And then I quickly found out wow, stay-at-home dad is hard. It’s exhausting. It’s frustrating. The emotional highs and lows. You have to make dinner, too, it’s not just taking care of the kid. So I had no time to write. But it was incredible material for a writer and it was an incredible — I say was because then eventually we came to the Vineyard and eventually your kids grow up and you’re not just stay-at-home. But it was the thing that pulled me more into who I am at my best and worst day. And there’s a bit in the book where I — there was another stay-at-home dad in the sandbox. And he was like smiling and saying, “Isn’t this a great job, greatest job in the world?” And I just wanted to punch him, wrestle him right there, like “What are you, crazy?” But looking back, I am so glad that I had that opportunity.
LD: So how did you end up at the Vineyard Gazette?
BE: It’s been incredible. It came sort out of left field, but not really. My habit, going back to changing careers, what I’ve also done, some people change careers and stay at the level. I start all the way again because it’s a completely different industry, which is kind of weird.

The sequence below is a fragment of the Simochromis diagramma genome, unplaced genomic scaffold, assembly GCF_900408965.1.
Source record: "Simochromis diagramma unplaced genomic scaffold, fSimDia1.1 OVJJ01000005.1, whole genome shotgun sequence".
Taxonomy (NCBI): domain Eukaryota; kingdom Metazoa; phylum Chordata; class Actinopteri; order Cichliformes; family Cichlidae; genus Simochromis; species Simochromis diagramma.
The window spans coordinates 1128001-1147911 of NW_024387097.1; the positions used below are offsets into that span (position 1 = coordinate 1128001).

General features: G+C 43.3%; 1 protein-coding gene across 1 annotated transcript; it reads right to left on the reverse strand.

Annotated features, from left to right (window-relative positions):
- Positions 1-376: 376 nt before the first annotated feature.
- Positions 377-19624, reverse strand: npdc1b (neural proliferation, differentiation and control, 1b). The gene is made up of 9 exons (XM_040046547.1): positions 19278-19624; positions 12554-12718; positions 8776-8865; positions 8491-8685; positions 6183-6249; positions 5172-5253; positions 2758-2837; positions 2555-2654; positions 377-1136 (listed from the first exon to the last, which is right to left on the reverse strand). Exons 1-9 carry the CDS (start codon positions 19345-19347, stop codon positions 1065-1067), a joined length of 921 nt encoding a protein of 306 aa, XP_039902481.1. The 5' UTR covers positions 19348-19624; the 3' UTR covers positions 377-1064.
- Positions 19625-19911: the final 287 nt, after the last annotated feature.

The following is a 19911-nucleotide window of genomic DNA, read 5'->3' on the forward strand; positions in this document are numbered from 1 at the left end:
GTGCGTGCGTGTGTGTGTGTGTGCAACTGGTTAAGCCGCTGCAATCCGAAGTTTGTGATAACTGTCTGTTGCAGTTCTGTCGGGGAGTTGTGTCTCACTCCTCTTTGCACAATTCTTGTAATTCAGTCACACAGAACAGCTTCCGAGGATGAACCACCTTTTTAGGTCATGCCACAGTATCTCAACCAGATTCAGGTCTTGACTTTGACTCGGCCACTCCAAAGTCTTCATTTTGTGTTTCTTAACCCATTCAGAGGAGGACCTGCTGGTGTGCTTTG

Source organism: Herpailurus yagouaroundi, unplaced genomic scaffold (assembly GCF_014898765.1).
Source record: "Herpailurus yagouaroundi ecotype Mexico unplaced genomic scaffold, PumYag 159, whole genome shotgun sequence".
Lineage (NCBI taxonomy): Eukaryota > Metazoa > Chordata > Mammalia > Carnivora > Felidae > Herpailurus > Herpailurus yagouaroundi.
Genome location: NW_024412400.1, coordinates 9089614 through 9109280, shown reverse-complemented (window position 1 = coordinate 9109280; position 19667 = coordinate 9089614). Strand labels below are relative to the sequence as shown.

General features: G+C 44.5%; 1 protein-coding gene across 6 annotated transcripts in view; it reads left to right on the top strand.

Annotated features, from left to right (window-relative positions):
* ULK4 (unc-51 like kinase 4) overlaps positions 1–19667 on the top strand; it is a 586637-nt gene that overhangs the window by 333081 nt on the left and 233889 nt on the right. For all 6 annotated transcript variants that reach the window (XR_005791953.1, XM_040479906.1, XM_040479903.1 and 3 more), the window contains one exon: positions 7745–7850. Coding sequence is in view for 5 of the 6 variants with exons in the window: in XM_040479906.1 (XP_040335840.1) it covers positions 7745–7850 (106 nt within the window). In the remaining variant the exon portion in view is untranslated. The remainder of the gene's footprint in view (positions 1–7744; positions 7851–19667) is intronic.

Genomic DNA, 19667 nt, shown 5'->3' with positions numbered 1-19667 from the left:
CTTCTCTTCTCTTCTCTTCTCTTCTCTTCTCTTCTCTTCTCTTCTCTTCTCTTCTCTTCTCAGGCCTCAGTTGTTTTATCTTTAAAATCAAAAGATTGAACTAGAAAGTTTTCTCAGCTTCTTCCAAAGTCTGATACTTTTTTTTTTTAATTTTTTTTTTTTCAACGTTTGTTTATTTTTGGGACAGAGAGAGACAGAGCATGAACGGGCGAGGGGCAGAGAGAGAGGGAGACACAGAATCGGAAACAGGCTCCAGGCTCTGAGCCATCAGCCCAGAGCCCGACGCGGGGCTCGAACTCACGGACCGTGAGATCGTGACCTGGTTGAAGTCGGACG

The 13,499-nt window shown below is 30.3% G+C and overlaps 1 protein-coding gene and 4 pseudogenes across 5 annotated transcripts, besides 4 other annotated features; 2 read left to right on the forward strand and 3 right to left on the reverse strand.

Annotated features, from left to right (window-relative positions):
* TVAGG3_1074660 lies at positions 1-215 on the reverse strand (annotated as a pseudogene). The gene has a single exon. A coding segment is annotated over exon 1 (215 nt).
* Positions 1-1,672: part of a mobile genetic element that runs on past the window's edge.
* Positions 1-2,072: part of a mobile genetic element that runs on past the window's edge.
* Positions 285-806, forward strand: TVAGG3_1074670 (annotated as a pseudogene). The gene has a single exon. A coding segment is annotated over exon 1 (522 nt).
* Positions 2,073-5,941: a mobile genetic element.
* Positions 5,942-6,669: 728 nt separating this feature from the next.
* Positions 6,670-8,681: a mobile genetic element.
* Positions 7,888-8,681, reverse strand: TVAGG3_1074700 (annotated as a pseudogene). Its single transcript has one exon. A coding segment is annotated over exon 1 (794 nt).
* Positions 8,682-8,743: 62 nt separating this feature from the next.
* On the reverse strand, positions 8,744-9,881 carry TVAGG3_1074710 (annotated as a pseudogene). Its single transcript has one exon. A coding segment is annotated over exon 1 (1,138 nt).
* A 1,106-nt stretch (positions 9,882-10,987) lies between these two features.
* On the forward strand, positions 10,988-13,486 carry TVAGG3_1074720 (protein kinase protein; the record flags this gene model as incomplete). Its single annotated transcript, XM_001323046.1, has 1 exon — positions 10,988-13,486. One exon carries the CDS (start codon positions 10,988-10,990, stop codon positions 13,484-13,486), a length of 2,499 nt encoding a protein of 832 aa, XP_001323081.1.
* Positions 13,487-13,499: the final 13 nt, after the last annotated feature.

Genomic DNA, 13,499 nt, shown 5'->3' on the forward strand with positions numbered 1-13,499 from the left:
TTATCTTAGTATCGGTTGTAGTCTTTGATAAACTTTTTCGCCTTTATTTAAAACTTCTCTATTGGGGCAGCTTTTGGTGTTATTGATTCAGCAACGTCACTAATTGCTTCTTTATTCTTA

But we moved to the Vineyard, I didn’t know what I was going to do. I have the Vineyard ties, my mom’s side goes back to the 1700s, they were whalers, so I spent every summer in my grandparents’ small cottage. The Vineyard is such a place of my heart and soul, but I didn’t know what I was going to do there. I had an inkling that it might have something to do with the Vineyard Gazette because I had been reading it since I was a kid. It’s been around since 1846, it’s got an incredible history of writing, of news, of this place. It focuses on the Vineyard. So I thought maybe there’d be something there.